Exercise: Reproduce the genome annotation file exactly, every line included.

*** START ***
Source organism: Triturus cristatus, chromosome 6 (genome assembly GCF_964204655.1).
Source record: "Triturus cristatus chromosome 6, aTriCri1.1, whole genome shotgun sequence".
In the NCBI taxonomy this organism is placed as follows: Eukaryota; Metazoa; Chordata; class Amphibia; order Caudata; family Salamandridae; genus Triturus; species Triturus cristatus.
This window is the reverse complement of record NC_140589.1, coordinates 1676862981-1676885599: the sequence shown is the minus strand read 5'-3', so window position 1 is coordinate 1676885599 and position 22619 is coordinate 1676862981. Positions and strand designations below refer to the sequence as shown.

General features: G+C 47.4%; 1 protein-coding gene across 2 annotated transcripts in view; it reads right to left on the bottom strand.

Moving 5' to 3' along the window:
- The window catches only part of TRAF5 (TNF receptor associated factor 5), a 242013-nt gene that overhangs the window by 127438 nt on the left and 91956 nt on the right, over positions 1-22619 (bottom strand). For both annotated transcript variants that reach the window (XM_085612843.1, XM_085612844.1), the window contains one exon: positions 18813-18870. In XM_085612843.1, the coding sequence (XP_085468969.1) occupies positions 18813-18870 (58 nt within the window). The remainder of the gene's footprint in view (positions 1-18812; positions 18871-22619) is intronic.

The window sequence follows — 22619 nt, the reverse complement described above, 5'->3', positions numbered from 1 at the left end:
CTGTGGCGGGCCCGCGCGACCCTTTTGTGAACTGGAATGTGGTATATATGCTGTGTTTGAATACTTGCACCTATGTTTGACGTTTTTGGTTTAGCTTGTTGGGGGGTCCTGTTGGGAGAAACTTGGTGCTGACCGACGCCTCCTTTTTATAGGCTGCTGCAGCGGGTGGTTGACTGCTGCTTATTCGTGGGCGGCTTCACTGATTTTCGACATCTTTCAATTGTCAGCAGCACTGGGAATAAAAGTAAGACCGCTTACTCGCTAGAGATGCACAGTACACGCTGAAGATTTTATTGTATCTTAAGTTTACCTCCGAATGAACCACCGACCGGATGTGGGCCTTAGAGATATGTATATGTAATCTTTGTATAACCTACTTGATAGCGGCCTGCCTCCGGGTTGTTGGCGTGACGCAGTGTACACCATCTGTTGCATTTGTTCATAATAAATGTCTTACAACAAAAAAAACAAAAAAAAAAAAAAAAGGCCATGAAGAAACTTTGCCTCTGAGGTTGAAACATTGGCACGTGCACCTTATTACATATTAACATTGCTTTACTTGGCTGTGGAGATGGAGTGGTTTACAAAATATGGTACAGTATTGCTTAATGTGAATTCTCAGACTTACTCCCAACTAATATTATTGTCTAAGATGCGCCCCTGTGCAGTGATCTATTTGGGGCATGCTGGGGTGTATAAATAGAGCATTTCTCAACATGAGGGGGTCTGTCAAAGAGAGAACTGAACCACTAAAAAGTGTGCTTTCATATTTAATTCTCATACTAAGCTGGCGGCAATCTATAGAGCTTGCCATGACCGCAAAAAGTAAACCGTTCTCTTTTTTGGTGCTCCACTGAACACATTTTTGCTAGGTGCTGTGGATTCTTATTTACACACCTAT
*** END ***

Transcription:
Source organism: Triturus cristatus, chromosome 6 (genome assembly GCF_964204655.1).
Source record: "Triturus cristatus chromosome 6, aTriCri1.1, whole genome shotgun sequence".
In the NCBI taxonomy this organism is placed as follows: Eukaryota; Metazoa; Chordata; class Amphibia; order Caudata; family Salamandridae; genus Triturus; species Triturus cristatus.
This window is the reverse complement of record NC_140589.1, coordinates 1676862981-1676885599: the sequence shown is the minus strand read 5'-3', so window position 1 is coordinate 1676885599 and position 22619 is coordinate 1676862981. Positions and strand designations below refer to the sequence as shown.

General features: G+C 47.4%; 1 protein-coding gene across 2 annotated transcripts in view; it reads right to left on the bottom strand.

Moving 5' to 3' along the window:
- The window catches only part of TRAF5 (TNF receptor associated factor 5), a 242013-nt gene that overhangs the window by 127438 nt on the left and 91956 nt on the right, over positions 1-22619 (bottom strand). For both annotated transcript variants that reach the window (XM_085612843.1, XM_085612844.1), the window contains one exon: positions 18813-18870. In XM_085612843.1, the coding sequence (XP_085468969.1) occupies positions 18813-18870 (58 nt within the window). The remainder of the gene's footprint in view (positions 1-18812; positions 18871-22619) is intronic.

The window sequence follows — 22619 nt, the reverse complement described above, 5'->3', positions numbered from 1 at the left end:
CTGTGGCGGGCCCGCGCGACCCTTTTGTGAACTGGAATGTGGTATATATGCTGTGTTTGAATACTTGCACCTATGTTTGACGTTTTTGGTTTAGCTTGTTGGGGGGTCCTGTTGGGAGAAACTTGGTGCTGACCGACGCCTCCTTTTTATAGGCTGCTGCAGCGGGTGGTTGACTGCTGCTTATTCGTGGGCGGCTTCACTGATTTTCGACATCTTTCAATTGTCAGCAGCACTGGGAATAAAAGTAAGACCGCTTACTCGCTAGAGATGCACAGTACACGCTGAAGATTTTATTGTATCTTAAGTTTACCTCCGAATGAACCACCGACCGGATGTGGGCCTTAGAGATATGTATATGTAATCTTTGTATAACCTACTTGATAGCGGCCTGCCTCCGGGTTGTTGGCGTGACGCAGTGTACACCATCTGTTGCATTTGTTCATAATAAATGTCTTACAACAAAAAAAACAAAAAAAAAAAAAAAAGGCCATGAAGAAACTTTGCCTCTGAGGTTGAAACATTGGCACGTGCACCTTATTACATATTAACATTGCTTTACTTGGCTGTGGAGATGGAGTGGTTTACAAAATATGGTACAGTATTGCTTAATGTGAATTCTCAGACTTACTCCCAACTAATATTATTGTCTAAGATGCGCCCCTGTGCAGTGATCTATTTGGGGCATGCTGGGGTGTATAAATAGAGCATTTCTCAACATGAGGGGGTCTGTCAAAGAGAGAACTGAACCACTAAAAAGTGTGCTTTCATATTTAATTCTCATACTAAGCTGGCGGCAATCTATAGAGCTTGCCATGACCGCAAAAAGTAAACCGTTCTCTTTTTTGGTGCTCCACTGAACACATTTTTGCTAGGTGCTGTGGATTCTTATTTACACACCTAT